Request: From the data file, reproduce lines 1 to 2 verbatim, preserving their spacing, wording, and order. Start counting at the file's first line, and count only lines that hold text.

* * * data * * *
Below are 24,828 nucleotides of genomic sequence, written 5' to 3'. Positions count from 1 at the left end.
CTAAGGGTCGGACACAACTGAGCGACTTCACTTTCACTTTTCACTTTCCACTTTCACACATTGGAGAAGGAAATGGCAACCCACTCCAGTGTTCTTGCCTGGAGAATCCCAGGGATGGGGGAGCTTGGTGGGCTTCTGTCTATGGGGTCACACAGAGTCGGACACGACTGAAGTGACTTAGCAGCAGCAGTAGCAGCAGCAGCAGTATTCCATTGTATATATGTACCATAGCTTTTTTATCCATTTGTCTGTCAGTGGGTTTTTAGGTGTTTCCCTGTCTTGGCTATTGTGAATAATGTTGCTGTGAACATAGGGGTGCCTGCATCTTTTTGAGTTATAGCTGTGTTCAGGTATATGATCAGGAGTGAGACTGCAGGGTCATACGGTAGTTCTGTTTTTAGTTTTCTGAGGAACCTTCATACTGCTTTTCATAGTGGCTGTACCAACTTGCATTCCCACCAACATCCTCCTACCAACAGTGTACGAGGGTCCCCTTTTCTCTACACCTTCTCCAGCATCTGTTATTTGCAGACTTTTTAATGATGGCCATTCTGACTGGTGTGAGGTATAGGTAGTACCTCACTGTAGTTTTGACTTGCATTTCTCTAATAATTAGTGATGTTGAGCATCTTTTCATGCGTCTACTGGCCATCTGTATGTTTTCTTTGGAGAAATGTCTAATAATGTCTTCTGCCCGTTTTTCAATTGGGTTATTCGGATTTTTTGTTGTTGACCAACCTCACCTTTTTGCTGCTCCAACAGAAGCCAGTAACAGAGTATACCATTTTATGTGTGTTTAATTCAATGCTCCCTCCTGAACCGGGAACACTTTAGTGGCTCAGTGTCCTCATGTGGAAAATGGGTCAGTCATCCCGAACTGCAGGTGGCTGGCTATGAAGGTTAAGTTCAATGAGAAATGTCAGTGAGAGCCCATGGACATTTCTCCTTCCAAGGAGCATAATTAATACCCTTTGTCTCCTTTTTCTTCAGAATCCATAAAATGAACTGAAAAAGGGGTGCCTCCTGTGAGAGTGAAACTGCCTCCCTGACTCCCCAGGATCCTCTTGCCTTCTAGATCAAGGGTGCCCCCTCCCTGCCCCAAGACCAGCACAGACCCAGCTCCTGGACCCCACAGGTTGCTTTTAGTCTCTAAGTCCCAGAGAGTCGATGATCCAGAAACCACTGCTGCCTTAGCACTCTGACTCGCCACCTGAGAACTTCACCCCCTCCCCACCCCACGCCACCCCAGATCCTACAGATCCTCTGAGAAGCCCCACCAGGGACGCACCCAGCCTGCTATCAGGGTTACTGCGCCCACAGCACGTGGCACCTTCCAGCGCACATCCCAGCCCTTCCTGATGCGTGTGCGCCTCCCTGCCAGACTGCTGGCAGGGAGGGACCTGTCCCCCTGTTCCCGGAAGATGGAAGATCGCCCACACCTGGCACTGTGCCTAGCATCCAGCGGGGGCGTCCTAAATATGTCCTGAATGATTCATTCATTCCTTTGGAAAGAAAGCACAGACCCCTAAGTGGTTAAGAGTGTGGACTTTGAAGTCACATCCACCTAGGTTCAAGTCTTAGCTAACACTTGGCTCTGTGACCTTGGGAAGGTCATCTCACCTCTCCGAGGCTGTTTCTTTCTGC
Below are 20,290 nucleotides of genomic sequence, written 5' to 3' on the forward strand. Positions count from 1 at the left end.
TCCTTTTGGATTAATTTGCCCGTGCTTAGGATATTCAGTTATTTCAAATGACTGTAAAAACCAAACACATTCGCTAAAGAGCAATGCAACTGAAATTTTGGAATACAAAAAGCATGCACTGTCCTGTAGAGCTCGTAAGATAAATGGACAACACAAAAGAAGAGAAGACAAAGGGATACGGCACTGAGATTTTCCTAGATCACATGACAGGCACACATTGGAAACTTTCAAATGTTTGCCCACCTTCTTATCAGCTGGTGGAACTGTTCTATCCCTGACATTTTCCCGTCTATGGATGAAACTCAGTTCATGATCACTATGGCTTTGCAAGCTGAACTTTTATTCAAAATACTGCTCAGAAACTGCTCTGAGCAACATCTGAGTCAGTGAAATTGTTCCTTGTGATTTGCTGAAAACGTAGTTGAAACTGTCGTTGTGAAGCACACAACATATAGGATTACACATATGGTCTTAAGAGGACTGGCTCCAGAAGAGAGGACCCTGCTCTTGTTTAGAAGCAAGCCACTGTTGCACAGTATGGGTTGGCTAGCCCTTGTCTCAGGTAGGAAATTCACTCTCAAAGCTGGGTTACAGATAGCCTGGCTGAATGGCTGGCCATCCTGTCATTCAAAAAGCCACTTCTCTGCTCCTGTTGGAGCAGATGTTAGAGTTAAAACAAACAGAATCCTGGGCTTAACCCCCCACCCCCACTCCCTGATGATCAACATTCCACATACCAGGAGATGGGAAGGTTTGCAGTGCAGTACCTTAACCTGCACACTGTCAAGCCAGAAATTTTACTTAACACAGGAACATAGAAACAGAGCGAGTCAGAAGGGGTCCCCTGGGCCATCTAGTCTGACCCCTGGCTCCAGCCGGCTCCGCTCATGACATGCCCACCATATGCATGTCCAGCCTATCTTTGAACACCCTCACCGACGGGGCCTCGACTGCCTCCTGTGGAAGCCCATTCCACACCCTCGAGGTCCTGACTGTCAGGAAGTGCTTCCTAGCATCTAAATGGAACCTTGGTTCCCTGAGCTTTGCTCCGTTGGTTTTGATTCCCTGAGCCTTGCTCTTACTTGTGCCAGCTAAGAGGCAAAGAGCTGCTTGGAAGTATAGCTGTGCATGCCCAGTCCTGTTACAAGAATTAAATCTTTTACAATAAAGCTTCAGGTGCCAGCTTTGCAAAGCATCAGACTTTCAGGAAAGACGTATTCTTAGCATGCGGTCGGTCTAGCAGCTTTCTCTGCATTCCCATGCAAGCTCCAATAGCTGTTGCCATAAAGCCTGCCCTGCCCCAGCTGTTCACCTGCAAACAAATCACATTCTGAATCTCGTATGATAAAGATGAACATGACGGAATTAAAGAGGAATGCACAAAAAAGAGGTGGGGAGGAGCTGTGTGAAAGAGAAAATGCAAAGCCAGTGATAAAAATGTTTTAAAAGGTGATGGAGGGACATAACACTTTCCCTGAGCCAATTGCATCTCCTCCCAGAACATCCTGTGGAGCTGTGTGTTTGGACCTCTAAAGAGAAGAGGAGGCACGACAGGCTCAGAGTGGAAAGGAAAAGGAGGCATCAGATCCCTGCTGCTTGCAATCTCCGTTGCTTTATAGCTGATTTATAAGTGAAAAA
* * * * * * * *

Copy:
Below are 24,828 nucleotides of genomic sequence, written 5' to 3'. Positions count from 1 at the left end.
CTAAGGGTCGGACACAACTGAGCGACTTCACTTTCACTTTTCACTTTCCACTTTCACACATTGGAGAAGGAAATGGCAACCCACTCCAGTGTTCTTGCCTGGAGAATCCCAGGGATGGGGGAGCTTGGTGGGCTTCTGTCTATGGGGTCACACAGAGTCGGACACGACTGAAGTGACTTAGCAGCAGCAGTAGCAGCAGCAGCAGTATTCCATTGTATATATGTACCATAGCTTTTTTATCCATTTGTCTGTCAGTGGGTTTTTAGGTGTTTCCCTGTCTTGGCTATTGTGAATAATGTTGCTGTGAACATAGGGGTGCCTGCATCTTTTTGAGTTATAGCTGTGTTCAGGTATATGATCAGGAGTGAGACTGCAGGGTCATACGGTAGTTCTGTTTTTAGTTTTCTGAGGAACCTTCATACTGCTTTTCATAGTGGCTGTACCAACTTGCATTCCCACCAACATCCTCCTACCAACAGTGTACGAGGGTCCCCTTTTCTCTACACCTTCTCCAGCATCTGTTATTTGCAGACTTTTTAATGATGGCCATTCTGACTGGTGTGAGGTATAGGTAGTACCTCACTGTAGTTTTGACTTGCATTTCTCTAATAATTAGTGATGTTGAGCATCTTTTCATGCGTCTACTGGCCATCTGTATGTTTTCTTTGGAGAAATGTCTAATAATGTCTTCTGCCCGTTTTTCAATTGGGTTATTCGGATTTTTTGTTGTTGACCAACCTCACCTTTTTGCTGCTCCAACAGAAGCCAGTAACAGAGTATACCATTTTATGTGTGTTTAATTCAATGCTCCCTCCTGAACCGGGAACACTTTAGTGGCTCAGTGTCCTCATGTGGAAAATGGGTCAGTCATCCCGAACTGCAGGTGGCTGGCTATGAAGGTTAAGTTCAATGAGAAATGTCAGTGAGAGCCCATGGACATTTCTCCTTCCAAGGAGCATAATTAATACCCTTTGTCTCCTTTTTCTTCAGAATCCATAAAATGAACTGAAAAAGGGGTGCCTCCTGTGAGAGTGAAACTGCCTCCCTGACTCCCCAGGATCCTCTTGCCTTCTAGATCAAGGGTGCCCCCTCCCTGCCCCAAGACCAGCACAGACCCAGCTCCTGGACCCCACAGGTTGCTTTTAGTCTCTAAGTCCCAGAGAGTCGATGATCCAGAAACCACTGCTGCCTTAGCACTCTGACTCGCCACCTGAGAACTTCACCCCCTCCCCACCCCACGCCACCCCAGATCCTACAGATCCTCTGAGAAGCCCCACCAGGGACGCACCCAGCCTGCTATCAGGGTTACTGCGCCCACAGCACGTGGCACCTTCCAGCGCACATCCCAGCCCTTCCTGATGCGTGTGCGCCTCCCTGCCAGACTGCTGGCAGGGAGGGACCTGTCCCCCTGTTCCCGGAAGATGGAAGATCGCCCACACCTGGCACTGTGCCTAGCATCCAGCGGGGGCGTCCTAAATATGTCCTGAATGATTCATTCATTCCTTTGGAAAGAAAGCACAGACCCCTAAGTGGTTAAGAGTGTGGACTTTGAAGTCACATCCACCTAGGTTCAAGTCTTAGCTAACACTTGGCTCTGTGACCTTGGGAAGGTCATCTCACCTCTCCGAGGCTGTTTCTTTCTGC